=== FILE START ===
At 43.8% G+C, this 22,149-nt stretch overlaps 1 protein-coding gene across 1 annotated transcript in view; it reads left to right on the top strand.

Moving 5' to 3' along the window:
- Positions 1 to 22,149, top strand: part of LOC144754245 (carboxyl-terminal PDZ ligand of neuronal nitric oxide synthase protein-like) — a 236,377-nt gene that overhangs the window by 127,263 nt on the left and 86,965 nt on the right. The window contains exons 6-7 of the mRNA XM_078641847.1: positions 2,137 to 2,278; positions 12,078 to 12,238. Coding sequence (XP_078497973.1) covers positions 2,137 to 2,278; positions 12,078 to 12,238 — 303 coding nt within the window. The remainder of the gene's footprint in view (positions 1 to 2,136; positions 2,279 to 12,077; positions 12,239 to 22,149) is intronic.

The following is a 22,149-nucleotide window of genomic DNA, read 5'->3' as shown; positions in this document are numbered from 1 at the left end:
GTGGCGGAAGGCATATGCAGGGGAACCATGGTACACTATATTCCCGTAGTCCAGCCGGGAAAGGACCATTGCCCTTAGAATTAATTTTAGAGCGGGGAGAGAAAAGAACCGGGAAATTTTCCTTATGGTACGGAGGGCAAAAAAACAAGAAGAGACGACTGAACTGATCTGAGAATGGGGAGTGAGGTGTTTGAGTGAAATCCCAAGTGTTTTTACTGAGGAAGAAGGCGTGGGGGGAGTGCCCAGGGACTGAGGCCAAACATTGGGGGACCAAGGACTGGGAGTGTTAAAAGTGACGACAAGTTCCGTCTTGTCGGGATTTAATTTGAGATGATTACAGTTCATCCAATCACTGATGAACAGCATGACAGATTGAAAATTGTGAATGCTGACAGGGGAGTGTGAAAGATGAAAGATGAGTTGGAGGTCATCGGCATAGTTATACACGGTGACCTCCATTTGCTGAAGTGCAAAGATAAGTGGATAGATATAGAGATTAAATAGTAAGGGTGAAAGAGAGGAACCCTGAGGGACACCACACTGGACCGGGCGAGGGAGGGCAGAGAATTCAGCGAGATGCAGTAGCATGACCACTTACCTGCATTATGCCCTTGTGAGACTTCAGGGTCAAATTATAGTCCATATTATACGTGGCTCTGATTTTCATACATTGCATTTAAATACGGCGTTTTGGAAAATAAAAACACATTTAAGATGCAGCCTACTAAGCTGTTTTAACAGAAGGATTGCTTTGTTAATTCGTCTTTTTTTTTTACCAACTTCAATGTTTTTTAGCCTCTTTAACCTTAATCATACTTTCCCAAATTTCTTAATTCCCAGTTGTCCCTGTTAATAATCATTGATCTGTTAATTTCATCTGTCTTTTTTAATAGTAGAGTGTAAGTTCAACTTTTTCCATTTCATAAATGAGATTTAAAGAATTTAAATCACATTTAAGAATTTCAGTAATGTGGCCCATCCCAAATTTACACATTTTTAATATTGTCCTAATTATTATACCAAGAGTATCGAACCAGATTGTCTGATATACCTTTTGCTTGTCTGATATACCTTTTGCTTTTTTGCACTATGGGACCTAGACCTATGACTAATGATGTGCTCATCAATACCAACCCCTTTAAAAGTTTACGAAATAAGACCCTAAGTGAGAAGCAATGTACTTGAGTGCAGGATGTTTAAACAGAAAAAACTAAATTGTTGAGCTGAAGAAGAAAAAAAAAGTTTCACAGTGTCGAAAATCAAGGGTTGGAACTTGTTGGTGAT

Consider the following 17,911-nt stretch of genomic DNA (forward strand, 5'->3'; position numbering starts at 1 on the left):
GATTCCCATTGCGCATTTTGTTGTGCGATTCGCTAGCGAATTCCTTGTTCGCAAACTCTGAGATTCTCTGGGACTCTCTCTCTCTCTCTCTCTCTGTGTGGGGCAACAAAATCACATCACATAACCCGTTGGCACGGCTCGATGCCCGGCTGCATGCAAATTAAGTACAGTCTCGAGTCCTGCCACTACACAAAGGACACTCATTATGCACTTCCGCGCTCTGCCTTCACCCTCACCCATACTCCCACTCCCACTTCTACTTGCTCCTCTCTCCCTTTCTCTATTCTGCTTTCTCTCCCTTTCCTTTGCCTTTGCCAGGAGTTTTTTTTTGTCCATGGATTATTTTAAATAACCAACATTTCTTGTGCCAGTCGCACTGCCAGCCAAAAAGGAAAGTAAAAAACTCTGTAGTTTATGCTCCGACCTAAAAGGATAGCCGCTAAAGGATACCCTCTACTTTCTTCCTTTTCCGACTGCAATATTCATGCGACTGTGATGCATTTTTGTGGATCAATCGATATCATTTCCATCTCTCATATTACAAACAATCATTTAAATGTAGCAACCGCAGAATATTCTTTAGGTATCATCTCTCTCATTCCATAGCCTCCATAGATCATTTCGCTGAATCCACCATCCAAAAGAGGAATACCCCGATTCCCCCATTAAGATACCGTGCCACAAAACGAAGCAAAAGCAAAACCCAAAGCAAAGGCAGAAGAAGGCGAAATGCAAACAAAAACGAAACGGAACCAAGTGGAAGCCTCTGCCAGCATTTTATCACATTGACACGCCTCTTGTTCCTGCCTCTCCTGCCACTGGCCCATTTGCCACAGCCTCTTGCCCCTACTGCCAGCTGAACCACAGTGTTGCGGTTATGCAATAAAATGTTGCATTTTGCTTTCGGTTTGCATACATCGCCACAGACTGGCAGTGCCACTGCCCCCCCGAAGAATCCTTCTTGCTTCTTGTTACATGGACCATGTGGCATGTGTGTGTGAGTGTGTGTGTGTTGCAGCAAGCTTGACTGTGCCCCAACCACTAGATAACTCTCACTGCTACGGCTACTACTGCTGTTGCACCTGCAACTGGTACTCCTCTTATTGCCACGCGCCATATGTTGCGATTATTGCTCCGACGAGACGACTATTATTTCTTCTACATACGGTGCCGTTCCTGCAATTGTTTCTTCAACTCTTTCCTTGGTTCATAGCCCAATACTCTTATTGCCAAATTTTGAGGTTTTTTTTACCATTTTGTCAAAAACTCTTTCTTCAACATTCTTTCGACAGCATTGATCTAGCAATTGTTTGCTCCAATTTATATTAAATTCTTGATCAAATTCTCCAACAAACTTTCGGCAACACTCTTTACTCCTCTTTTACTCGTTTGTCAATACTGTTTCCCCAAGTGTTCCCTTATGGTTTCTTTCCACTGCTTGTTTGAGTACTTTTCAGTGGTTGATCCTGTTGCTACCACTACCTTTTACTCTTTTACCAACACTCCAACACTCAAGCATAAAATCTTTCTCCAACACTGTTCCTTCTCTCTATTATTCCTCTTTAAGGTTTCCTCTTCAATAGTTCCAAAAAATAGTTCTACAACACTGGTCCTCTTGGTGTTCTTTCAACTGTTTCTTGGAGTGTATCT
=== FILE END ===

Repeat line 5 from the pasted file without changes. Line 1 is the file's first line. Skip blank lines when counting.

GTGGCGGAAGGCATATGCAGGGGAACCATGGTACACTATATTCCCGTAGTCCAGCCGGGAAAGGACCATTGCCCTTAGAATTAATTTTAGAGCGGGGAGAGAAAAGAACCGGGAAATTTTCCTTATGGTACGGAGGGCAAAAAAACAAGAAGAGACGACTGAACTGATCTGAGAATGGGGAGTGAGGTGTTTGAGTGAAATCCCAAGTGTTTTTACTGAGGAAGAAGGCGTGGGGGGAGTGCCCAGGGACTGAGGCCAAACATTGGGGGACCAAGGACTGGGAGTGTTAAAAGTGACGACAAGTTCCGTCTTGTCGGGATTTAATTTGAGATGATTACAGTTCATCCAATCACTGATGAACAGCATGACAGATTGAAAATTGTGAATGCTGACAGGGGAGTGTGAAAGATGAAAGATGAGTTGGAGGTCATCGGCATAGTTATACACGGTGACCTCCATTTGCTGAAGTGCAAAGATAAGTGGATAGATATAGAGATTAAATAGTAAGGGTGAAAGAGAGGAACCCTGAGGGACACCACACTGGACCGGGCGAGGGAGGGCAGAGAATTCAGCGAGATGCAGTAGCATGACCACTTACCTGCATTATGCCCTTGTGAGACTTCAGGGTCAAATTATAGTCCATATTATACGTGGCTCTGATTTTCATACATTGCATTTAAATACGGCGTTTTGGAAAATAAAAACACATTTAAGATGCAGCCTACTAAGCTGTTTTAACAGAAGGATTGCTTTGTTAATTCGTCTTTTTTTTTTACCAACTTCAATGTTTTTTAGCCTCTTTAACCTTAATCATACTTTCCCAAATTTCTTAATTCCCAGTTGTCCCTGTTAATAATCATTGATCTGTTAATTTCATCTGTCTTTTTTAATAGTAGAGTGTAAGTTCAACTTTTTCCATTTCATAAATGAGATTTAAAGAATTTAAATCACATTTAAGAATTTCAGTAATGTGGCCCATCCCAAATTTACACATTTTTAATATTGTCCTAATTATTATACCAAGAGTATCGAACCAGATTGTCTGATATACCTTTTGCTTGTCTGATATACCTTTTGCTTTTTTGCACTATGGGACCTAGACCTATGACTAATGATGTGCTCATCAATACCAACCCCTTTAAAAGTTTACGAAATAAGACCCTAAGTGAGAAGCAATGTACTTGAGTGCAGGATGTTTAAACAGAAAAAACTAAATTGTTGAGCTGAAGAAGAAAAAAAAAGTTTCACAGTGTCGAAAATCAAGGGTTGGAACTTGTTGGTGAT